Marine veteran Noah Currier was one of the first to deploy following the attacks on 9/11 and although he made it home, a tragic line of duty accident would leave him paralyzed. But instead of giving up, he created the next mission.
Currier's father was a Marine in the Vietnam War and he’d always looked up to him. Currier remembers drawing a picture of the Eagle, Globe and Anchor and committing to becoming a Marine as a small child. In 2000, he did it.
And a year later, he was at war.
“I spent a year on a ship for Operation Enduring Freedom and saw the world. Then we came home for a few months, went back overseas. Iraq First Armored Reconnaissance Battalion was my unit and we led that push for the Marines in our area north of Highway One all the way up to Tikrit and came home unscathed after the invasion,” he explained.
Three days later, a Marine driving Currier fell asleep at the wheel right at the gate of Camp Pendleton. Currier broke his neck. Though he had immense support in his therapists and his long-time girlfriend, tragedy struck again when she was killed in a car accident.
“I just gave up on everything. I had no drive to do anything anymore and I felt like everything had been taken from me that was worth living for. And then spent six years of racing for the finish line, hoping for the worst. There was lots of addiction and bad choices,” Currier shared. “I went to an adaptive sporting event against my will. I felt alive for a couple of days and kind of had a new lease on life and a different outlook. I spent those few days with 400 other disabled veterans, injured veterans, all sharing stories like mine. And all of a sudden, I had a lot of new perspectives. I wasn't alone in that situation. There were a lot of other people that had been through the same types of things that I had. And I don't know, it just immediately changed things.”
In his words, he started it all - his life, again. Currier went skydiving, registered for college courses and even wheelchair games. As he gathered with some of the other participants at the National Wheelchair Games, they discussed the need for opportunities.
Those moments sparked the idea for Oscar Mike.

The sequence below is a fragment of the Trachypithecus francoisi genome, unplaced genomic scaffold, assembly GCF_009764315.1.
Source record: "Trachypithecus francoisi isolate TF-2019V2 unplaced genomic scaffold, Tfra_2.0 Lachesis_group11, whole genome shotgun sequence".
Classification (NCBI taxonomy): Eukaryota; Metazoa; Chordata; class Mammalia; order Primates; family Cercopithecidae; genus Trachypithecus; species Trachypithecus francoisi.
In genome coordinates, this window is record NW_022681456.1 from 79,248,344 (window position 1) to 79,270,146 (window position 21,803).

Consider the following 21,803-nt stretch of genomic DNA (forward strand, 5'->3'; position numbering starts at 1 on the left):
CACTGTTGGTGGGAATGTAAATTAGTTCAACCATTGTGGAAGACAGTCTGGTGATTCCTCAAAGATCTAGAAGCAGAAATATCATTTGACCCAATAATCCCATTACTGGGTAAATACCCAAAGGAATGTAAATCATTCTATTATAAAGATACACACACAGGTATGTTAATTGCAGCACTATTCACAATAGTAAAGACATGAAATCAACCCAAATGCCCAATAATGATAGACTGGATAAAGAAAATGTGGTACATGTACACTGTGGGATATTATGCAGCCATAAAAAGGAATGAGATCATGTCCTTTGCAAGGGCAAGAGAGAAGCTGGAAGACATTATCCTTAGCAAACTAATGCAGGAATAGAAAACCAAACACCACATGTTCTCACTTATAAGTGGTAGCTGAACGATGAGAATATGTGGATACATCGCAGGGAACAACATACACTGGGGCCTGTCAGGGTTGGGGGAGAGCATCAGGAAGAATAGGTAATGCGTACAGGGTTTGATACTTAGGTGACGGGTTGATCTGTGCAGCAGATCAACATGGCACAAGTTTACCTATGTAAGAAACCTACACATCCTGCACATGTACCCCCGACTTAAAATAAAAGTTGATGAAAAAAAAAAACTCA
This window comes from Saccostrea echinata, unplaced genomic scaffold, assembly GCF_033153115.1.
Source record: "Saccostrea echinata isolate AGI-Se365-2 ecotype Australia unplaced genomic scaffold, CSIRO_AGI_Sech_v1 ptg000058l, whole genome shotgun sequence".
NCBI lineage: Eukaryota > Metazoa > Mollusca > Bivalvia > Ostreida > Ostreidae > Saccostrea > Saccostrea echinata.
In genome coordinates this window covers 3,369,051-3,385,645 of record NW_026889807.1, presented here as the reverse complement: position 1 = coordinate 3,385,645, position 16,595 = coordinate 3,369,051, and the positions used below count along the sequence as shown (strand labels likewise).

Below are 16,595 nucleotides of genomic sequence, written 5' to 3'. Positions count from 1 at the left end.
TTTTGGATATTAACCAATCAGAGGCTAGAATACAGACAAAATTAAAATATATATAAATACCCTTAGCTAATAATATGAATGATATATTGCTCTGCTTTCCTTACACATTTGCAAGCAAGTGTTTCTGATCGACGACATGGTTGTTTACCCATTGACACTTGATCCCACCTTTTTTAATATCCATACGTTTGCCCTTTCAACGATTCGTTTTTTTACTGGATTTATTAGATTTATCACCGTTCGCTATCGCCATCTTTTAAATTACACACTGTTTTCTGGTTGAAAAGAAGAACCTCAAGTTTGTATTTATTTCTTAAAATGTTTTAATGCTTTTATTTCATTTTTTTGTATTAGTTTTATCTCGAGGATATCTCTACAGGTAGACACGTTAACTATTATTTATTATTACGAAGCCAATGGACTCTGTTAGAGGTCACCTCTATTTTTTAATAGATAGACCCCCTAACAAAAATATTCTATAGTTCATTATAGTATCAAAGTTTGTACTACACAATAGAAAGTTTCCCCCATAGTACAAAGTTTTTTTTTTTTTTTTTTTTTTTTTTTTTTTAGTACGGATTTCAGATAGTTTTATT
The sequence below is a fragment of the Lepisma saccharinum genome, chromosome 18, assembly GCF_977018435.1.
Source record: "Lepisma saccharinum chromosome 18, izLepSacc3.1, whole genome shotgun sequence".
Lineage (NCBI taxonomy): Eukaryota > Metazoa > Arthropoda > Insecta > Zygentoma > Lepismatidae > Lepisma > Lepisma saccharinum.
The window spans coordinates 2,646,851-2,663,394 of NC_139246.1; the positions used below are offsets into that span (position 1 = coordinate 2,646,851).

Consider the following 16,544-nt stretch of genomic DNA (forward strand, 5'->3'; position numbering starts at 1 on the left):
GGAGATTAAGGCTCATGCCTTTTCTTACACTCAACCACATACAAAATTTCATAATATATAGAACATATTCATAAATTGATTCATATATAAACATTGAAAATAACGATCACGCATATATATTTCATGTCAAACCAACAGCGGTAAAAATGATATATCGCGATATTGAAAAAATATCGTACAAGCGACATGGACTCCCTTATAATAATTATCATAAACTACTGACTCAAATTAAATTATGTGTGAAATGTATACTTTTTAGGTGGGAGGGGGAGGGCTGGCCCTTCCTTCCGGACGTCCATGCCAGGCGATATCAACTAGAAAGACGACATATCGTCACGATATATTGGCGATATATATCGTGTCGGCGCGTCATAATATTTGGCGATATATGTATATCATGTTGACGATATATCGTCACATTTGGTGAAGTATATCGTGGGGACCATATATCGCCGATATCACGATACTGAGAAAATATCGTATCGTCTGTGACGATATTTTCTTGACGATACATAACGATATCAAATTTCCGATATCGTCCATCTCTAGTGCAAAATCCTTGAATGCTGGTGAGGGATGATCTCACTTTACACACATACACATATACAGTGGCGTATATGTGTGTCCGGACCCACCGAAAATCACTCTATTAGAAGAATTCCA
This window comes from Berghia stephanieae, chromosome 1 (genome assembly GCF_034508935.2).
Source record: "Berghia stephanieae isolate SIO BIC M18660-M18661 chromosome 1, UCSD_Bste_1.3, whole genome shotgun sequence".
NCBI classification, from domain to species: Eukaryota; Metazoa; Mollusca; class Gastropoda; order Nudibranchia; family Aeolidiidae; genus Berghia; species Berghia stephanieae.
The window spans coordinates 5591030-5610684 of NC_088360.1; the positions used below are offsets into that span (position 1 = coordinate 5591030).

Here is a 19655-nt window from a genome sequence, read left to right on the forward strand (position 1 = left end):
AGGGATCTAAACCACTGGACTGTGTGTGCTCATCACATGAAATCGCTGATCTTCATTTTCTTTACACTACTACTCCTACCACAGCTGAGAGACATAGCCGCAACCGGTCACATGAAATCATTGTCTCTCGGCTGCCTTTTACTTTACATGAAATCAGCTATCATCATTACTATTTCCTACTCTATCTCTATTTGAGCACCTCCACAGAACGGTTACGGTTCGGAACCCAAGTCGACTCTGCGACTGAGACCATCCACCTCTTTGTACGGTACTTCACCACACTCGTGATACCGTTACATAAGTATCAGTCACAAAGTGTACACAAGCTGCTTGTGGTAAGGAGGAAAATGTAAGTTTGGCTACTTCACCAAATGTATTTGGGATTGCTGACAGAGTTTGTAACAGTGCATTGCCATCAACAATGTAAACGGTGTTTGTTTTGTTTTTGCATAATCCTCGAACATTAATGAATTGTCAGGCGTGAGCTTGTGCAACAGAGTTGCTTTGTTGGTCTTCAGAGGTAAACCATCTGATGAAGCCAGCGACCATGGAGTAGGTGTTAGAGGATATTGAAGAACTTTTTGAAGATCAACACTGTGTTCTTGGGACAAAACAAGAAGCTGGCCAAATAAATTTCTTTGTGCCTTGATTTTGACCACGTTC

A few of his friends came to stay with him and set up his garage for the nonprofit organization focused on adaptive sports. “We're about to hit our 10 year anniversary here on Veterans Day and have come a long way since those days in the garage,” Currier smiled.
The nonprofit organization is completely devoted to ensuring veterans have the opportunity to participate in life-changing adaptive sports. It has become a favorite within the military community, surprising even Currier with the passion for the brand.
“Every time someone shows me an Oscar Mike tattoo it's pretty unbelievable. I always ask them why they got it and the answers are always really cool,” he said. “For many it’s like an alarm clock to just keep going. They use it as their way of seeing perspective, like life isn’t so bad today.”
As for the future of Oscar Mike and what Currier hopes to accomplish, the possibilities are endless.
“We’ve got a bunch of big plans for the future. Right now, we started a capital campaign and we're going to build a new facility to be able to offer more programs, more equipment. We want to just keep enhancing everything we're doing,” he explained. “According to statistics there's over 900,000 disabled veterans with a 70% or higher disability rating with the VA. There's just a ton of people out there who could use things like Oscar Mike and we just want to be able to have as many touch points as possible. You know, it's one of those things where you never know when it's going to come into somebody's life, right at the right time.”
Just like it came into his and saved it. “I eat, breathe and sleep all of this,” he admitted.
Helping veterans find purpose is one of the goals of Oscar Mike but it doesn’t mean it’ll be served on a platter, Currier added. “I would always encourage people to get involved even if it's not with us but within our community,” he said. “If they’re longing for it or if they want it, if they crave it or if they desperately need it. There's a whole bunch of reasons to get involved. And we’ll be here to support you.”
This Marine will make sure you have your next mission regardless of where you are in your transition or injury. It's why he's Mighty.